Fund for Students with Disabilities (FSD)


An overview of the funding and funded support available at DKIT for you in your studies. Advice about how and when to apply for this support.


The Fund For Students With Disabilities (FSD) 

The Fund for Students with Disabilities (FSD) is a source of funding provided to Institutes and Universities to help assist students with Disabilities throughout their time at Third level education. The fund ensures that students have access to equipment and or assistance they may need.  Full information available on:  HEA (Fund for Students With Disabilities)

Examples of some of the supports provided under the FSD are as follows. 

  • Assistive Technology Equipment and software 
  • Assistive technology training 
  • Learning and Academic supports 
  • Personal Assistants 
  • Note Takers 

The FSD won’t cover costs that all students would have to pay for, like buying textbooks or standard laptops or tickets for the bus to and from college.

The funding supplied by the FSD is not given on an individual basis. Students who require additional support should meet with our Disability Officer to discuss their needs. Most autistic students who have been officially diagnosed with an autistic spectrum condition, and are studying on an eligible course, are entitled to support under the funding for students with disabilities – it is not related to any other benefits.

NB: We recognise that not everyone who has an autistic spectrum condition would use the word ‘disabled’ about themselves. This includes a lot of the students we spoke to in our surveys. However, the funding for disability fund is the main way to access support for your study needs at the start of your course and beyond, so it is important to know all about it.

General Student Finance (e.g. tuition fees)

Students are often eligible to apply for a grant which can help to pay for college tuition fees and to help with living costs Student Universal Support Ireland (SUSI).   Other financial supports can be availed of and is communicated through student emails and on the DkIT Student Finance section e.g. 1916 Bursary, SAF.







How could this affect me?

Autistic students who seek additional support are less likely to drop out of college and more likely to achieve their full potential.

Whether or not you received, or felt you needed support during school, college life is very different from the type of study you have been used to and getting the right support in place can make your life a lot easier. Additional supports are intended to level the playing field for students who have disabilities, long-term conditions, mental health conditions, autism and specific learning difficulties like dyslexia and ADHD.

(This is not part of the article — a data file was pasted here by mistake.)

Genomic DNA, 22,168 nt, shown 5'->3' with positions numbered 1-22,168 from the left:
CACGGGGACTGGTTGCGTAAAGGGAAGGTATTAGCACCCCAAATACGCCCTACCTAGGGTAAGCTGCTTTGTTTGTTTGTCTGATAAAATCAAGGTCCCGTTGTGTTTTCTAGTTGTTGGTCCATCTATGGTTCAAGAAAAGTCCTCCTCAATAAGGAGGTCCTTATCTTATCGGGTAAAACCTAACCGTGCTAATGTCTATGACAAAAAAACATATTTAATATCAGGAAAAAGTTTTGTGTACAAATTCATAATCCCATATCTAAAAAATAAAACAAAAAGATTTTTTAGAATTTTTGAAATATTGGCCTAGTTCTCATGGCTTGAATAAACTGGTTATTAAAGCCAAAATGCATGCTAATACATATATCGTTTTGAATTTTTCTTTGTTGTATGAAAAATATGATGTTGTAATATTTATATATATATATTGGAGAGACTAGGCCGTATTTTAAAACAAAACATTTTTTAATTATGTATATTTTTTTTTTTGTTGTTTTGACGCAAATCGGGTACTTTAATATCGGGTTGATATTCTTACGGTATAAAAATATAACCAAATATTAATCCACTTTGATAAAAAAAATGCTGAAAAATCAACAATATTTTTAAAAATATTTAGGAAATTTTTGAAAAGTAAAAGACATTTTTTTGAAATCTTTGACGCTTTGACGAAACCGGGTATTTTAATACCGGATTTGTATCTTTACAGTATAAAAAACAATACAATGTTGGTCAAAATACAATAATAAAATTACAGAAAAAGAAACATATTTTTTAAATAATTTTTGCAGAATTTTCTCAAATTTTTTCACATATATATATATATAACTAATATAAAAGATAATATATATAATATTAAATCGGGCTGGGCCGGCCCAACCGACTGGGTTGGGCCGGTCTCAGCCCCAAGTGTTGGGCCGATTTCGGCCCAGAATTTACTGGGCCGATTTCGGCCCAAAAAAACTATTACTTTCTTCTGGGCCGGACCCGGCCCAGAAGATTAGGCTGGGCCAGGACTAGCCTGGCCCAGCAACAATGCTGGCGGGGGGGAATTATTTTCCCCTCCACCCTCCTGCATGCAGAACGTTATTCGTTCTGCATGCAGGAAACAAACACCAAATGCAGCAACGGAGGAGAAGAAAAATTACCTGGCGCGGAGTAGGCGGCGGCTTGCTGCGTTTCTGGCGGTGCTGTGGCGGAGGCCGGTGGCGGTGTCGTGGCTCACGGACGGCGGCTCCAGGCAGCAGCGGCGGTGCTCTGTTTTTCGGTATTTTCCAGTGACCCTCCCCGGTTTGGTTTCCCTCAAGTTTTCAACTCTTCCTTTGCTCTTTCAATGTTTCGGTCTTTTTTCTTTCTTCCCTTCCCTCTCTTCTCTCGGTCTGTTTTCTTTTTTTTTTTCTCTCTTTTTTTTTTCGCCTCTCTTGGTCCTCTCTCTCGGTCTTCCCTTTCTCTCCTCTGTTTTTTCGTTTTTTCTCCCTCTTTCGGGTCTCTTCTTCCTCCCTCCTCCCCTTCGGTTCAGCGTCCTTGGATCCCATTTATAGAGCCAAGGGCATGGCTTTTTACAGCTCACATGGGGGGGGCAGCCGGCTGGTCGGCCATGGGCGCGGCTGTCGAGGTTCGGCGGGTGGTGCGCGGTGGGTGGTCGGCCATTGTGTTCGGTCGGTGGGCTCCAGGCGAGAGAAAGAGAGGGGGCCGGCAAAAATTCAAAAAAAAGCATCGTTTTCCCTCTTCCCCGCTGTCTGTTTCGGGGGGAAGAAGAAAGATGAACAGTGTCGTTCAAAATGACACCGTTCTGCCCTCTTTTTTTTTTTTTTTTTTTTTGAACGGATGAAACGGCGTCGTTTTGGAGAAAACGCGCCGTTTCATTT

Students in our Autism&Uni surveys who told the college about their autism and got support early in their course were more likely to enjoy their time at college and graduate with good grades than those who didn’t get any support.

The timing of the support is important too – students who had all their support in place before the end of the first semester had a much better experience than those students who did not access support. This means getting in contact with our Disability service as early as you can is a very good idea.

You can also choose to access support at any point throughout your studies, even if you haven’t previously told the college about your autism, or you receive a diagnosis of autism following commencement of your studies.

Your support can also be reviewed and amended at any time if you find your needs have changed during your course or the support you have in place is not really working for you. Your Disability Officer is available for you to contact at any point.

What to do next?

Contact Our Disability Service

Practical tips


We would encourage you to contact our Disability service team as soon as possible in order to talk about the support available to you and ensure any adjustments are made in time for your arrival at our Institute.


Questions to think about

  • How do you feel about making notes in lectures, where most of what is said does not end up on a whiteboard or the PowerPoint slides? It is also not possible to write down every word that is said.
  • Would being able to record lectures help you?
  • How do you make and organise your notes when reading or revising?
  • Do you enjoy going to new places?
  • Do you find new places easily?
  • Does it help to have someone with you when you go somewhere for the first time?
  • What are you most excited about when it comes to your course?
  • What would you like to know more about or might need support to do before you get excited?
  • How do you feel about group work?
  • How do you manage your free time?
  • Are you always on time for appointments without help from someone else?
  • Do you like to be in busy, lively places or quiet places?
  • How do you find out about new topics?
  • Do you find it easy to organise your ideas and structure them in writing?
  • Do you find academic writing easy? How about spelling, punctuation and grammar?
  • Would you like somebody to talk to about your autism who has a good understanding of both autism and university?
  • Do you have any other conditions like dyslexia, dyspraxia or ADHD?
  • Does it help you to read information from the internet if you can print it out?
  • Who supported you with your work at school and what did they do that was helpful?
  • What helps you when you’re stressed? Music, exercise, art, reading, playing games, talking to others?
  • Did you use any tools like visual schedules, social stories, coloured overlays, coloured paper or alarms to help you at school or college?
  • How do you feel about talking to people about your autism, including tutors and other students?